Chemists have synthesized a protein fragment that, in test-tube studies, disrupts the formation of the fiber networks suspected to be a cause of Alzheimer’s disease.
In the brains of Alzheimer’s patients, a protein called beta-amyloid assembles into fibers, which clump together to create networks of fibers called plaques. In the first step toward this fiber formation, the stringlike proteins bind along their sub-nanometer lengths, says Robert P. Hammer of Louisiana State University in Baton Rouge. The resulting sheets of protein organize into micrometer-scale fibers.
Hammer’s team focused on a set of five amino acids in the middle of the beta-amyloid, which has a total length of 40 amino acids. The scientists synthesized a protein fragment, or peptide, that mimicked this set, but they tweaked certain chemical groups that normally enable beta-amyloid proteins to bind. The idea was to create a peptide that would “interrupt or change the assembly of beta-amyloid protein,” says Hammer.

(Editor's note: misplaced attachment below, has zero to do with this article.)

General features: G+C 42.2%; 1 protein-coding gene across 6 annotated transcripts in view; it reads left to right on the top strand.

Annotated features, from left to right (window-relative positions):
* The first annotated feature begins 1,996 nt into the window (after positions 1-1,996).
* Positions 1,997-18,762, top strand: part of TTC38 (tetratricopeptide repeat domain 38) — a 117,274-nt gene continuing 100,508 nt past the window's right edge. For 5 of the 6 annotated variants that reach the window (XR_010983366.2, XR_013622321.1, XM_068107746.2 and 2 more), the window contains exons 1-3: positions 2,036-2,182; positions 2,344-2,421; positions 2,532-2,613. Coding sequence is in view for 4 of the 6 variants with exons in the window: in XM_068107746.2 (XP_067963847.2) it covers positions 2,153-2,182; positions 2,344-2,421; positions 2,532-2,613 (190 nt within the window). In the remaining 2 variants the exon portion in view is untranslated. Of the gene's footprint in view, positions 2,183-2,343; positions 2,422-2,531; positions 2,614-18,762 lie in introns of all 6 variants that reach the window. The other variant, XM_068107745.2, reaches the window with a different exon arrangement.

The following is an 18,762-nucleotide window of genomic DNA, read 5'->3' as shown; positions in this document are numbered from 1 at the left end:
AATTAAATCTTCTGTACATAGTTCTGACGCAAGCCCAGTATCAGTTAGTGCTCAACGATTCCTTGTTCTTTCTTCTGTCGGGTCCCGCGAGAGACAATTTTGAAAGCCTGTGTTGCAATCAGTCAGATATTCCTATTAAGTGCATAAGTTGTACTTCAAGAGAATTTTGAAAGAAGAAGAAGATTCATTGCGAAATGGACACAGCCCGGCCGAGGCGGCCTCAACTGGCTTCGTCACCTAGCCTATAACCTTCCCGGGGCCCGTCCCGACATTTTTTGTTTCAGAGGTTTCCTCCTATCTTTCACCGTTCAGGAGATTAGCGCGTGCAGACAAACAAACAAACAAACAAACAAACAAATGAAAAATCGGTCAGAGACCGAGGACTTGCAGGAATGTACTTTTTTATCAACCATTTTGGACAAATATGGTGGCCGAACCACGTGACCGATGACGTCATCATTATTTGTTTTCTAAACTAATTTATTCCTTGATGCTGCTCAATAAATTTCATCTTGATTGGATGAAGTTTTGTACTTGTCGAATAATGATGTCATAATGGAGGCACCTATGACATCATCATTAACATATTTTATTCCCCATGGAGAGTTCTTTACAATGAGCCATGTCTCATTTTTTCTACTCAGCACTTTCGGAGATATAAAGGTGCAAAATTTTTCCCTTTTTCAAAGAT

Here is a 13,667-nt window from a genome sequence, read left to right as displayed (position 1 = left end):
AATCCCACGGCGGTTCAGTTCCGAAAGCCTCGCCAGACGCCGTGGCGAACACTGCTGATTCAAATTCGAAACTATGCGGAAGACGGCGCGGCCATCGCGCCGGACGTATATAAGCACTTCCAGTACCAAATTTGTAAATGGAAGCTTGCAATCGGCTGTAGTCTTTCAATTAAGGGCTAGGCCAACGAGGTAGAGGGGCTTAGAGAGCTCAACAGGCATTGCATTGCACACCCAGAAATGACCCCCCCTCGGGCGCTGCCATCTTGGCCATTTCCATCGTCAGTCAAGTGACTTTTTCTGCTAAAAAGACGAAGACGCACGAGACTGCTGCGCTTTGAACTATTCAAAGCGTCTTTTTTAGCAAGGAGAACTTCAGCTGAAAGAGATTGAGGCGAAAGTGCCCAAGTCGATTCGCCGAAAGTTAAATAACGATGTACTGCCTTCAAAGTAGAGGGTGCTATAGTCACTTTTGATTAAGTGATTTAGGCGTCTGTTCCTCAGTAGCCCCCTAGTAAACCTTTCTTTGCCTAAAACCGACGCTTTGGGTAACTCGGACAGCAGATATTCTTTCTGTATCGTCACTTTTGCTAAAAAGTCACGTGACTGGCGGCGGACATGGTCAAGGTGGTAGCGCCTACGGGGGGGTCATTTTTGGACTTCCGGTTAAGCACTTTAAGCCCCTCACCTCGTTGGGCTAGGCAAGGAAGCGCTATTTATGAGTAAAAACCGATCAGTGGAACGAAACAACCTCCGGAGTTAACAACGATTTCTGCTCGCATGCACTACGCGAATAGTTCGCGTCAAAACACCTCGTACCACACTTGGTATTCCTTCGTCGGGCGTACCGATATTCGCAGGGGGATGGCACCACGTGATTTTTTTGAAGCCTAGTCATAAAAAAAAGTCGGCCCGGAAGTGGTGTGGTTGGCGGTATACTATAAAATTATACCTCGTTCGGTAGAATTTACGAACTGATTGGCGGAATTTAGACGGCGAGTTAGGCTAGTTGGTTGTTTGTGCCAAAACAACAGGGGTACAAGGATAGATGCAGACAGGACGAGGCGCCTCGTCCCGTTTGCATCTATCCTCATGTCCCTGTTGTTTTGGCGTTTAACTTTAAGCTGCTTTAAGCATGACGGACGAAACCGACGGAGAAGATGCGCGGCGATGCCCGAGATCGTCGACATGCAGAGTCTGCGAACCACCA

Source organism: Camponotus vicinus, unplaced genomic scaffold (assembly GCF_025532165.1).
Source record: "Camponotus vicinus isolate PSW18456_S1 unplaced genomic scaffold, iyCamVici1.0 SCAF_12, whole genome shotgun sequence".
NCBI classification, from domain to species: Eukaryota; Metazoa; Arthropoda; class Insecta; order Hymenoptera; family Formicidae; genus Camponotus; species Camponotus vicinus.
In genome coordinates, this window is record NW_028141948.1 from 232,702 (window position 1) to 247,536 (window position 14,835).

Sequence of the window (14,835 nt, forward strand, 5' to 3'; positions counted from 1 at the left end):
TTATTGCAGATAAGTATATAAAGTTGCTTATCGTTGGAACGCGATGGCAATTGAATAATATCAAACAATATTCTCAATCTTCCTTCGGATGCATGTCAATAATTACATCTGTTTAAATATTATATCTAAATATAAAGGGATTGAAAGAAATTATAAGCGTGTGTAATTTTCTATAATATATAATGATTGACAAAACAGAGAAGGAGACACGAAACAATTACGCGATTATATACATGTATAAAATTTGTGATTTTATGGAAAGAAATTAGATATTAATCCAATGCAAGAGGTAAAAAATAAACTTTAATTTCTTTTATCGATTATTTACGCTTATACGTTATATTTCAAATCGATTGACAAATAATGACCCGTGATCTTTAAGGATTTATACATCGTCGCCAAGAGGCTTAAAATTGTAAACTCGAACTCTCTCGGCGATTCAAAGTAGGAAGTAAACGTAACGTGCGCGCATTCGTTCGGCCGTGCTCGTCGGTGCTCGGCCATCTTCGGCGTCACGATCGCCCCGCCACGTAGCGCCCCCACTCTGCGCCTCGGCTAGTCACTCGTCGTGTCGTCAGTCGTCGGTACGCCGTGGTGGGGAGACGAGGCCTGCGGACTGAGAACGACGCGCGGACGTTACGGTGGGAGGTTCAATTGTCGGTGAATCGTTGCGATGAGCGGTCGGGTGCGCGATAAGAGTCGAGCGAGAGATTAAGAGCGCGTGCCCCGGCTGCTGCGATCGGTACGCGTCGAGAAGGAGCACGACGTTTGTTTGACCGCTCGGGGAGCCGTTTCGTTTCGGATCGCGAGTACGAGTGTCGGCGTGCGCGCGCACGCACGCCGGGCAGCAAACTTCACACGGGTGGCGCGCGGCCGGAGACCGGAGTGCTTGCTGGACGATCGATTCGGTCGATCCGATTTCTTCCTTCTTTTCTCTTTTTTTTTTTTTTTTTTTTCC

The researchers compared a sample of only beta-amyloid protein with a mixture of beta-amyloid protein and the peptide at equal concentrations. The samples were kept at room temperature for 4 1/2 months. Transmission-electron-microscopy images revealed fibrous structures in the pure beta-amyloid sample, but the sample containing the peptide showed no fibers, the team reports in the March 22 Journal of the American Chemical Society.